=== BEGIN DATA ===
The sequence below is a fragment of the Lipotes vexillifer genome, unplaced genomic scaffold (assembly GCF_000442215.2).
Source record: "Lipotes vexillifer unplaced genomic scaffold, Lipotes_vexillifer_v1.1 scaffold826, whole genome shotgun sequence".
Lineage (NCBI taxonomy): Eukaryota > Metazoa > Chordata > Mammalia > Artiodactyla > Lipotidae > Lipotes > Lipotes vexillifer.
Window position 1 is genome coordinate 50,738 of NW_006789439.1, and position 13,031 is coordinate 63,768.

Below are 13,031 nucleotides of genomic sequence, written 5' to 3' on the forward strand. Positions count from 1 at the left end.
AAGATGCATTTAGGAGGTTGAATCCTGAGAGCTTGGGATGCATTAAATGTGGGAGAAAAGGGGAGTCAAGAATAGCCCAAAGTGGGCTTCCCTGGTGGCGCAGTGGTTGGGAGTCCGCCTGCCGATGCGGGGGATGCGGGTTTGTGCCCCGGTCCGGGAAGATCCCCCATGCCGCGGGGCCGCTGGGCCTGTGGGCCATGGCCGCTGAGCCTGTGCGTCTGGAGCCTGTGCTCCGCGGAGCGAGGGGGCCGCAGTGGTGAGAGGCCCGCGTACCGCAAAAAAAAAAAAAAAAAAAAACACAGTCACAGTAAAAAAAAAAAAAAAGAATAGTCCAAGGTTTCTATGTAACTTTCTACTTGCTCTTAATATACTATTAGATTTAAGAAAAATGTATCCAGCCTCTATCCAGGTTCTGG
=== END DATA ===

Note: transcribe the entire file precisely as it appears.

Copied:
The sequence below is a fragment of the Lipotes vexillifer genome, unplaced genomic scaffold (assembly GCF_000442215.2).
Source record: "Lipotes vexillifer unplaced genomic scaffold, Lipotes_vexillifer_v1.1 scaffold826, whole genome shotgun sequence".
Lineage (NCBI taxonomy): Eukaryota > Metazoa > Chordata > Mammalia > Artiodactyla > Lipotidae > Lipotes > Lipotes vexillifer.
Window position 1 is genome coordinate 50,738 of NW_006789439.1, and position 13,031 is coordinate 63,768.

Below are 13,031 nucleotides of genomic sequence, written 5' to 3' on the forward strand. Positions count from 1 at the left end.
AAGATGCATTTAGGAGGTTGAATCCTGAGAGCTTGGGATGCATTAAATGTGGGAGAAAAGGGGAGTCAAGAATAGCCCAAAGTGGGCTTCCCTGGTGGCGCAGTGGTTGGGAGTCCGCCTGCCGATGCGGGGGATGCGGGTTTGTGCCCCGGTCCGGGAAGATCCCCCATGCCGCGGGGCCGCTGGGCCTGTGGGCCATGGCCGCTGAGCCTGTGCGTCTGGAGCCTGTGCTCCGCGGAGCGAGGGGGCCGCAGTGGTGAGAGGCCCGCGTACCGCAAAAAAAAAAAAAAAAAAAAACACAGTCACAGTAAAAAAAAAAAAAAAGAATAGTCCAAGGTTTCTATGTAACTTTCTACTTGCTCTTAATATACTATTAGATTTAAGAAAAATGTATCCAGCCTCTATCCAGGTTCTGG